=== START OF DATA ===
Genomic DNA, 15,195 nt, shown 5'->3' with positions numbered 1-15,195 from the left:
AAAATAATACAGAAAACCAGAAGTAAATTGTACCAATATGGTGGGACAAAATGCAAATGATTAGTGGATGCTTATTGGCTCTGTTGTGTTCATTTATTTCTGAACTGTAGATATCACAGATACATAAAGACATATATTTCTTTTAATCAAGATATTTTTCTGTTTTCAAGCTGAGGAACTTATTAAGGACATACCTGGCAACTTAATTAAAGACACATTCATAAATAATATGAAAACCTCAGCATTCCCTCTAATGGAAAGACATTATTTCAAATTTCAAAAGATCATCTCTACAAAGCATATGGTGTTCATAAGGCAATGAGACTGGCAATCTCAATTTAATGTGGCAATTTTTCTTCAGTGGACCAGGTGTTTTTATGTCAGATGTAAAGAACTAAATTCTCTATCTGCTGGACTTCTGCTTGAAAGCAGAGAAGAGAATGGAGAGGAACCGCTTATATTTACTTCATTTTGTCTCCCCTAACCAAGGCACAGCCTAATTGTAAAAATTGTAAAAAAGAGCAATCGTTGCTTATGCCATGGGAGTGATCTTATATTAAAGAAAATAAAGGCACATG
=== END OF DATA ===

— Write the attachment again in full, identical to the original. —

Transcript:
Genomic DNA, 15,195 nt, shown 5'->3' with positions numbered 1-15,195 from the left:
AAAATAATACAGAAAACCAGAAGTAAATTGTACCAATATGGTGGGACAAAATGCAAATGATTAGTGGATGCTTATTGGCTCTGTTGTGTTCATTTATTTCTGAACTGTAGATATCACAGATACATAAAGACATATATTTCTTTTAATCAAGATATTTTTCTGTTTTCAAGCTGAGGAACTTATTAAGGACATACCTGGCAACTTAATTAAAGACACATTCATAAATAATATGAAAACCTCAGCATTCCCTCTAATGGAAAGACATTATTTCAAATTTCAAAAGATCATCTCTACAAAGCATATGGTGTTCATAAGGCAATGAGACTGGCAATCTCAATTTAATGTGGCAATTTTTCTTCAGTGGACCAGGTGTTTTTATGTCAGATGTAAAGAACTAAATTCTCTATCTGCTGGACTTCTGCTTGAAAGCAGAGAAGAGAATGGAGAGGAACCGCTTATATTTACTTCATTTTGTCTCCCCTAACCAAGGCACAGCCTAATTGTAAAAATTGTAAAAAAGAGCAATCGTTGCTTATGCCATGGGAGTGATCTTATATTAAAGAAAATAAAGGCACATG